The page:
The tax agency received fewer returns compared with last year.
The House on Thursday approved a package of bills aimed at cracking down on management lapses at the Internal Revenue Service, setting the stage for conflict with the Obama administration, which opposes most of the legislation. Also on Thursday, the tax agency released final numbers on the 2016 filing season.
A bill that would tie IRS employee bonuses to measureable improvements, sponsored by Rep. Pat Meehan, R-Pa., passed 260-158. Another bill to prevent the agency from re-hiring past employees who were terminated for misconduct, sponsored by Rep. Kristi Noem, R-S.D., passed 345-78.
The other bills would bar the IRS from hiring tax delinquent employees, forbid the agency from using fee revenue to fund unrelated programs, and require it to print certain tax forms. A bill relating to the controversies over alleged political bias in the agency’s tax-exempt division over the past several years, sponsored by Rep. Rick Allen, R-Ga., would prohibit use of IRS funds “to target citizens of the United States for exercising any right guaranteed under the First Amendment to the Constitution of the United States.”
Ways and Means Committee Chairman Kevin Brady, R-Texas, hailed the passage of all six. “When American taxpayers send a significant portion of their hard-earned paychecks to the IRS every year, they deserve high-quality customer service and the assurance that their dollars will be spent appropriately,” he said in a statement. “The six commonsense proposals we passed this week will make the IRS more efficient, more accountable, and more professional."
The agency processed 124.6 million tax returns when filing season ended on Monday. The total number of returns processed declined by 4.9 percent as the number received fell by 5.8 percent. The number of self-prepared returns fell by 3.4 percent.
Lawmakers were critical of the IRS at a Tuesday Ways and Means subcommittee hearing. Chairman Peter Roskam, R-Ill., took the agency to task for not doing enough to combat identity theft. “Fraud related to identity theft is growing at an alarming rate—it’s a serious crime that hurts millions of Americans and costs the government billions of dollars.”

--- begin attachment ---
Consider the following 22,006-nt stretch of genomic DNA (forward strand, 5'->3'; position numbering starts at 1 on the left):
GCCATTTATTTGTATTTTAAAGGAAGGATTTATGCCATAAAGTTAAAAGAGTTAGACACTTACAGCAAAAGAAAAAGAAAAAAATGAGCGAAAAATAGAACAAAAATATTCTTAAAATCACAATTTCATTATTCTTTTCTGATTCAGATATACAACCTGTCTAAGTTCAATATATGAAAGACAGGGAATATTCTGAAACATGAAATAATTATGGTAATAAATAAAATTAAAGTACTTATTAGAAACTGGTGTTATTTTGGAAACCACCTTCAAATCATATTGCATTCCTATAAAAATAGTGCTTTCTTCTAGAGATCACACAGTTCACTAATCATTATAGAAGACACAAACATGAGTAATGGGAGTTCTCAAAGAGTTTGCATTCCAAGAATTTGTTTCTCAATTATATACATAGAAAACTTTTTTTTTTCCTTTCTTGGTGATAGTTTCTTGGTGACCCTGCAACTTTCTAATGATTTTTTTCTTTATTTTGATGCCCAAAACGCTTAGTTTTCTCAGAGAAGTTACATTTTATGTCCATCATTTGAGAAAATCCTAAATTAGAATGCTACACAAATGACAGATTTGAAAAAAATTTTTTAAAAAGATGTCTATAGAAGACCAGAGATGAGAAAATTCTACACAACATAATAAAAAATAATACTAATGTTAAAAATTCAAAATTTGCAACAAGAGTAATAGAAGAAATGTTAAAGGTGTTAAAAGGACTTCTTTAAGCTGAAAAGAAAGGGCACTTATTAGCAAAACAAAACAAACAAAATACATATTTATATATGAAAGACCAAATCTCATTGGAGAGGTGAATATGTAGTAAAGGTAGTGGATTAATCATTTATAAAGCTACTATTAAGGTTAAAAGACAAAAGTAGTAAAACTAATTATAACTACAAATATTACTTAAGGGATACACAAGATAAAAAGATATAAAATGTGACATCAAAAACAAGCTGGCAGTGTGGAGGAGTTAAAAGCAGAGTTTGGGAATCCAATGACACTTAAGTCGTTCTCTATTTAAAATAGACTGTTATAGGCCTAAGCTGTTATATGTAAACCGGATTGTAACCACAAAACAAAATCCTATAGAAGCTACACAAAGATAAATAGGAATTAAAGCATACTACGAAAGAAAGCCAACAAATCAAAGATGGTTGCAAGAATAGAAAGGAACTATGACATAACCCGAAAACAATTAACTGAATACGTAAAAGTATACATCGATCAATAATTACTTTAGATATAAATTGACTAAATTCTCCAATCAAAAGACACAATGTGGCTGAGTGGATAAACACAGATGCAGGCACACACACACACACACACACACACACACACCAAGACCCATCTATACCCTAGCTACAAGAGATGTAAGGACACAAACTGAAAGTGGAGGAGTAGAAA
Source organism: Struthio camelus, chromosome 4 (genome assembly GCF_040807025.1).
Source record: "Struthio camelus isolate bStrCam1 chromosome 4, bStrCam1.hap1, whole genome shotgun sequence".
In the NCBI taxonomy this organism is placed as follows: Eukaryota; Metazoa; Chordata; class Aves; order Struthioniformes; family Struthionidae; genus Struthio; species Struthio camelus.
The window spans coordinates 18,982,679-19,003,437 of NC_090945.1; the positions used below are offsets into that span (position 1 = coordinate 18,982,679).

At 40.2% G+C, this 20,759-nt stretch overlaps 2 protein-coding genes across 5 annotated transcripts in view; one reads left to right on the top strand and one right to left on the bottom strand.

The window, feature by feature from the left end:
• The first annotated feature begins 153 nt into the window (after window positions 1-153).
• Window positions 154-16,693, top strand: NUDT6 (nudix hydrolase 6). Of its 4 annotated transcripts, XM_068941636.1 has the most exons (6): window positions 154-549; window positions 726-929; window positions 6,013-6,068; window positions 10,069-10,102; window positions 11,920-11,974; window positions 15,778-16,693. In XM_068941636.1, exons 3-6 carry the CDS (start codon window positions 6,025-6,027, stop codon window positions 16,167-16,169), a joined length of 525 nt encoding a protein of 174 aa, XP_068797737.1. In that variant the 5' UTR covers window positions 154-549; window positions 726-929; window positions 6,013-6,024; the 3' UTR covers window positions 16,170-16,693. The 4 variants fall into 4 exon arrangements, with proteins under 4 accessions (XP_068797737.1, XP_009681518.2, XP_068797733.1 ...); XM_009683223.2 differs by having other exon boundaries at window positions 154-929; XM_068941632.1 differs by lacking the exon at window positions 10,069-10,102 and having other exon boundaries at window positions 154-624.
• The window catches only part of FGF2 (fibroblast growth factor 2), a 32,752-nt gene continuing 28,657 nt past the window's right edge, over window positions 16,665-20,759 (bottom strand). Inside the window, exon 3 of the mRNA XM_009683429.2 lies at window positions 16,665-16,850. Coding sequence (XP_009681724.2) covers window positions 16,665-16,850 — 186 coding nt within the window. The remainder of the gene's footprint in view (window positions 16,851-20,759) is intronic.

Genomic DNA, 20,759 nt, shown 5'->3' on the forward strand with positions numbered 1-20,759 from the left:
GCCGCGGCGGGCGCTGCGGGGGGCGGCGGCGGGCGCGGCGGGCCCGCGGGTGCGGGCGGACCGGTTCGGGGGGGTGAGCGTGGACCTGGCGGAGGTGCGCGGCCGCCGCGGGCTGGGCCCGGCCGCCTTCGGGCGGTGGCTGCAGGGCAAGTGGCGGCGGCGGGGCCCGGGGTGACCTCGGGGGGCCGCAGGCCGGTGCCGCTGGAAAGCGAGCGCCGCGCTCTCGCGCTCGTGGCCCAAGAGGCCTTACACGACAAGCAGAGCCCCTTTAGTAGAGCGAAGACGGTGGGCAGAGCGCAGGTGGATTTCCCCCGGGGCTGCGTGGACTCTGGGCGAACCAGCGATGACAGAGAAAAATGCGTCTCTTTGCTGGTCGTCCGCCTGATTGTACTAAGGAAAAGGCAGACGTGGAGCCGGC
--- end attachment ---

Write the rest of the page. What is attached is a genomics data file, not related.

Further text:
Internal Revenue Commissioner John Koskinen described progress to the panel. “Thanks to the work of our Criminal Investigation Division, about 2,000 individuals have been convicted on federal charges related to refund fraud involving identity theft over the past few years,” he said. “We currently have about 1,700 open investigations being worked by more than 400 IRS criminal investigators.”
Using filters that flag suspicious returns, he added, the agency stops many fraudulent ones before checks are issued. “Using those filters, we stopped 1.4 million returns last year that were confirmed to have been filed by identity thieves,” he said.
On Thursday, an interim report on the 2016 filing season from the Treasury Inspector General for Tax Administration reinforced the notion of progress. As of March 5, the agency had identified 42,148 tax returns claiming $227 million in fraudulent refunds, of which $181 million—nearly 80 percent—was caught before refunds were issued, the report said.
As of Feb. 29, TIGTA added, the IRS had locked the accounts of approximately 30.4 million deceased taxpayers, thus blocking another avenue for theft.
Resource limitations, however, have reduced the amount of time auditors can spend scrutinizing the accounts of large corporations, according to a new study by the Transactional Records Access Clearinghouse at Syracuse University.
“Very timely enforcement information obtained from the Internal Revenue Service shows that total revenue agent audit hours aimed at larger corporations—those with $250 million or more in assets—dropped by more than one third (34 percent)” from 2010 to 2015, the study said. “In the same period, the resulting additional taxes the agents uncovered that has been lost to the government dropped by almost two thirds (64 percent)—from $23.7 billion down to $8.5 billion.”
The correlation between audit hours and actual fraud is not direct, the analysts noted. But “unless there has been a dramatic improvement in the way big corporations complied with complex requirements of the tax laws over the fiscal 2010-2015 period, this would mean that the potential loss to the government now amounts to at least $15 billion per year.”